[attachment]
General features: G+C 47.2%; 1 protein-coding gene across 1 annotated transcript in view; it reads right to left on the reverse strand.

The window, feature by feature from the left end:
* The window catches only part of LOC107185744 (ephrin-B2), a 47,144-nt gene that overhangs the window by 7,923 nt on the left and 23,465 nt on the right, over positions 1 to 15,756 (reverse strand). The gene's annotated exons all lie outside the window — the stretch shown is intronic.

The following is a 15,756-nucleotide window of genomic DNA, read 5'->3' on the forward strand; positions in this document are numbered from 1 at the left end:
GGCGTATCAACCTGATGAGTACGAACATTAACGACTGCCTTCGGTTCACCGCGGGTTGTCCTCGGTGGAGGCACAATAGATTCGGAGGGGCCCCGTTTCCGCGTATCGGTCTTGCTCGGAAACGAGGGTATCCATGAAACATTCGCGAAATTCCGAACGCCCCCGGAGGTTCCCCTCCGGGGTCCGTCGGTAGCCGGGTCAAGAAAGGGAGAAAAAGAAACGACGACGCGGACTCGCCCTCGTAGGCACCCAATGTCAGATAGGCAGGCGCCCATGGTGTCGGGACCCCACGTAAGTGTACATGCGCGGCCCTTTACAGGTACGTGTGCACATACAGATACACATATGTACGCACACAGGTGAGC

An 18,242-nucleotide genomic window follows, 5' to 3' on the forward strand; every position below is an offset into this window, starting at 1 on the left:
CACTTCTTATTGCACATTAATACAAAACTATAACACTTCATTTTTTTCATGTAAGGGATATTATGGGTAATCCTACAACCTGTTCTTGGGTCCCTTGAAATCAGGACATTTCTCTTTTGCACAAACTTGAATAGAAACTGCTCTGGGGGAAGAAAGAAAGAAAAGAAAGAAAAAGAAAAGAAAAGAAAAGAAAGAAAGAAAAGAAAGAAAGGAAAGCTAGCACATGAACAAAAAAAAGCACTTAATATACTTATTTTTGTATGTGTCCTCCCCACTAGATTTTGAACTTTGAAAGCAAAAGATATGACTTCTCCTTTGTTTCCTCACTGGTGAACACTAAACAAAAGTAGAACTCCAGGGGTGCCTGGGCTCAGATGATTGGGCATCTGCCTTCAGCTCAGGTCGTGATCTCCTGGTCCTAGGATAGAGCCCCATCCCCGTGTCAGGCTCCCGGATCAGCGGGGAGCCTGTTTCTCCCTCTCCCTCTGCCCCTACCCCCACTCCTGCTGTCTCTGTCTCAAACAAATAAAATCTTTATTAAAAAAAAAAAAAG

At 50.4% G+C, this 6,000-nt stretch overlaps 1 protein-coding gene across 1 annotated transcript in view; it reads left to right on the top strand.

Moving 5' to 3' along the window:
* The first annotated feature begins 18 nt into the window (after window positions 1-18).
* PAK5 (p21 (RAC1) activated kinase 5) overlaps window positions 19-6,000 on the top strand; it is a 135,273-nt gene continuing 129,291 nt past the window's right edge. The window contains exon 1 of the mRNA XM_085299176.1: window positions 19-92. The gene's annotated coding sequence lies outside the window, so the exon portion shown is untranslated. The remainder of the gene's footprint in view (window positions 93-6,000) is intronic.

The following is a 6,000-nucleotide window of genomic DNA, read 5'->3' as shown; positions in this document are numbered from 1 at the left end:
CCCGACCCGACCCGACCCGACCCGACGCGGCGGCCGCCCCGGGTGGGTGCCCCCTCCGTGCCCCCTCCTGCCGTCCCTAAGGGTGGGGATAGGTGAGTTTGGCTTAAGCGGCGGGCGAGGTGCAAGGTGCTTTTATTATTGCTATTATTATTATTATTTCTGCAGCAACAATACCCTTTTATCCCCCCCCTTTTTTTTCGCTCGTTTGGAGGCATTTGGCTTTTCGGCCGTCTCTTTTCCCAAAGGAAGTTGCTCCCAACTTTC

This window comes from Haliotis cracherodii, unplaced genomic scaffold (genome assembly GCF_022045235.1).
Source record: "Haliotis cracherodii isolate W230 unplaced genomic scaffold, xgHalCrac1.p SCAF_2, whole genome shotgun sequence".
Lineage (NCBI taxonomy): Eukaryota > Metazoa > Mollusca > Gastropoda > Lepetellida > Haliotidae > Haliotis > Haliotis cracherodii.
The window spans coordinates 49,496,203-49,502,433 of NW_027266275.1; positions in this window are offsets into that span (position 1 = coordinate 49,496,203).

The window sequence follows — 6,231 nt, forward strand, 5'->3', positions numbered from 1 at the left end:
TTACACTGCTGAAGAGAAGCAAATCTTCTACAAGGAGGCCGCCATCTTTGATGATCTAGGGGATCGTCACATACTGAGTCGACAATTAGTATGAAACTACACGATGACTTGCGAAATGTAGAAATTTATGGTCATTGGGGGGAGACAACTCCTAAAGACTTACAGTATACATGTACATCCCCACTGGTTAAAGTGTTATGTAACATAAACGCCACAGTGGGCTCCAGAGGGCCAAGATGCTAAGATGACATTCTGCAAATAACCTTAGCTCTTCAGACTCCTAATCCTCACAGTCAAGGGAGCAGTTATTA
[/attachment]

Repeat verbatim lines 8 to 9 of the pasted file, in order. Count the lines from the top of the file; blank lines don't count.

At 50.4% G+C, this 6,000-nt stretch overlaps 1 protein-coding gene across 1 annotated transcript in view; it reads left to right on the top strand.

Moving 5' to 3' along the window: